Centriolar satellites play a crucial role in cilia formation and mutations in their components lead to phenotypically related syndromes, which are collectively called ciliopathies . To ask whether hMsd1 is required for ciliogenesis, primary cilia were induced by serum starvation in the hTERT‐immortalised RPE‐1 cells. In ciliated cells hMsd1 localised to the basal body as well as numerous peripheral foci (Fig 5A). In non‐ciliated cells, as in HeLa and U2OS cells, this protein localised to both the centrosome and surrounding satellites. Upon hMsd1 depletion, we were able to confirm microtubule disorganisation in hMsd1‐depleted RPE‐1 cells (Fig 5B and C) and moreover, we found that primary cilia formation was significantly impaired under this condition (Fig 5B and D). In addition, the cilia length was substantially shortened (Fig 5E). Defects in microtubule organisation and ciliogenesis are not attributable to altered centriole number, as no cells displayed more than four centrin‐GFP spots (centriole marker, supplementary Fig S5A and B). Centrosome targeting C‐terminal hMsd1 (hMsd1‐C‐PACT) could rescue both microtubule and ciliogenesis defects of hMsd1‐depleted cells (supplementary Fig S5C–F). These results indicated that hMsd1 is critical for ciliogenesis, and further suggested that its role in microtubule anchoring to the basal body is required for primary cilia formation.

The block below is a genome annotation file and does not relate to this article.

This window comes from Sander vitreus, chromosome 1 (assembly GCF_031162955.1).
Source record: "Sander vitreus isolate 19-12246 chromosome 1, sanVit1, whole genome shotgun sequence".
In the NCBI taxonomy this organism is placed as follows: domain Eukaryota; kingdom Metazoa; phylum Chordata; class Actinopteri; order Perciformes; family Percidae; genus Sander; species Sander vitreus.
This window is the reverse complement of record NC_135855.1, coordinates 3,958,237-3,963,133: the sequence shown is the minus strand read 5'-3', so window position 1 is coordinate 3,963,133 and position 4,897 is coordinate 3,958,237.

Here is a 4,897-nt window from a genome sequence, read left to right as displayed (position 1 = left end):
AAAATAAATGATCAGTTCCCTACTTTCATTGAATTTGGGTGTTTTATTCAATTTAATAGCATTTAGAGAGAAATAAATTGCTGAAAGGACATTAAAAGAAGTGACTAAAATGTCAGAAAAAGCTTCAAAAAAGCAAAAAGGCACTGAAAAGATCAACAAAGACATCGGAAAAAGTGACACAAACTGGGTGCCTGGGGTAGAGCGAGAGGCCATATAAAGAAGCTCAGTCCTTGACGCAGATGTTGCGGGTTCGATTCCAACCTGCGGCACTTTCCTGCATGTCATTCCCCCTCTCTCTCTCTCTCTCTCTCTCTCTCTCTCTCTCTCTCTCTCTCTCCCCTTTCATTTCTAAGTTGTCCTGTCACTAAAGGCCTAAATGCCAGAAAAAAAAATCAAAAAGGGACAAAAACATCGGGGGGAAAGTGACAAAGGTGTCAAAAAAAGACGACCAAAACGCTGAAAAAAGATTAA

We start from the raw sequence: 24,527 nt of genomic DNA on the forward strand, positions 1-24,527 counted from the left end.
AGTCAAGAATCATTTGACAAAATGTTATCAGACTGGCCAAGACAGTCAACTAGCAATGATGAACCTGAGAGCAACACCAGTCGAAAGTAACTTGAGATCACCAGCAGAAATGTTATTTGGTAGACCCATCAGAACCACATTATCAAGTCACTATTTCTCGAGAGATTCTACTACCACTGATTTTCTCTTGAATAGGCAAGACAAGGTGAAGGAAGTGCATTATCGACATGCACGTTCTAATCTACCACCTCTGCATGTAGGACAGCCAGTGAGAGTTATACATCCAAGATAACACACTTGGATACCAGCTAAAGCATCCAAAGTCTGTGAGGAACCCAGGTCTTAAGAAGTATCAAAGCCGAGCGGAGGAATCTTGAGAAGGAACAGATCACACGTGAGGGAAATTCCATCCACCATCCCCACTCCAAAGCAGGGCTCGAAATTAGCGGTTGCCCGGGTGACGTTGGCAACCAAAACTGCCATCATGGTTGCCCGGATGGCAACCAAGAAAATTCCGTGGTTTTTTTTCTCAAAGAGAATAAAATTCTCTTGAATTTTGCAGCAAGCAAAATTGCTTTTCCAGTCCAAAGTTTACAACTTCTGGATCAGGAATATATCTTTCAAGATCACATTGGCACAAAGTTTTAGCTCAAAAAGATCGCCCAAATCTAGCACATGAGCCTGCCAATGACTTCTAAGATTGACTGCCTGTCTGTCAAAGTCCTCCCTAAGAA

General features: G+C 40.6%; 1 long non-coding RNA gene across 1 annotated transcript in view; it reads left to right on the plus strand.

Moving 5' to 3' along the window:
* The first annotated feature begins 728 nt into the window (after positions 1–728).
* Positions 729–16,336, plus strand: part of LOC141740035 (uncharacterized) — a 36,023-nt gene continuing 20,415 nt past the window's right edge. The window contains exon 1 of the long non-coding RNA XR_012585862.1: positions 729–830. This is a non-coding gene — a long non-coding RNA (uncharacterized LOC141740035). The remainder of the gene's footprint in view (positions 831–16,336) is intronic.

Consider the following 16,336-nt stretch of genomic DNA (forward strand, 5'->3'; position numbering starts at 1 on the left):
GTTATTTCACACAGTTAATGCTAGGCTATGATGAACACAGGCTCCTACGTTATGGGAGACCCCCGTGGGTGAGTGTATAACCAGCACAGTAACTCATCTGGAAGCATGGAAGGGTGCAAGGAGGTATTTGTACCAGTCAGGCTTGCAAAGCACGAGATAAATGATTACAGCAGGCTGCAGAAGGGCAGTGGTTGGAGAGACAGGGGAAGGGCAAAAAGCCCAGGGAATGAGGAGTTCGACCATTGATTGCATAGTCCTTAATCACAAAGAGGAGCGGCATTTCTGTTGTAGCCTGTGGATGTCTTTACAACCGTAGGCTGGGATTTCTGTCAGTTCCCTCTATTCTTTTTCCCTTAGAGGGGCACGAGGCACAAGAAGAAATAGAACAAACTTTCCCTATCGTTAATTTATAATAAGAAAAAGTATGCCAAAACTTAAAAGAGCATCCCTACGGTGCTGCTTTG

Knockdown of the zebrafish Msd1 orthologue causes developmental defects in left‐right asymmetry during embryogenesis
Finally, we sought to address the roles of the Msd1 orthologue in the zebrafish embryo. GFP‐tagged zebrafish Msd1 (Msd1‐GFP) localised to the centrosome in deep cells of the early embryo (supplementary Fig S5G) and to the basal bodies in the Kupffer's vesicles (highly ciliated transient organs, equivalent of mammalian nodes)  (supplementary Fig S5H). We next performed msd1 knockdown by injecting morpholino antisense nucleotides. The Kupffer's vesicles contained less cilia (Fig 5F and G) and the length of cilia was also substantially shortened (Fig 5H). We saw no difference in the size of the Kupffer's vesicles upon msd1 knockdown, indicating that zebrafish Msd1 is not required for Kupffer's vesicle formation.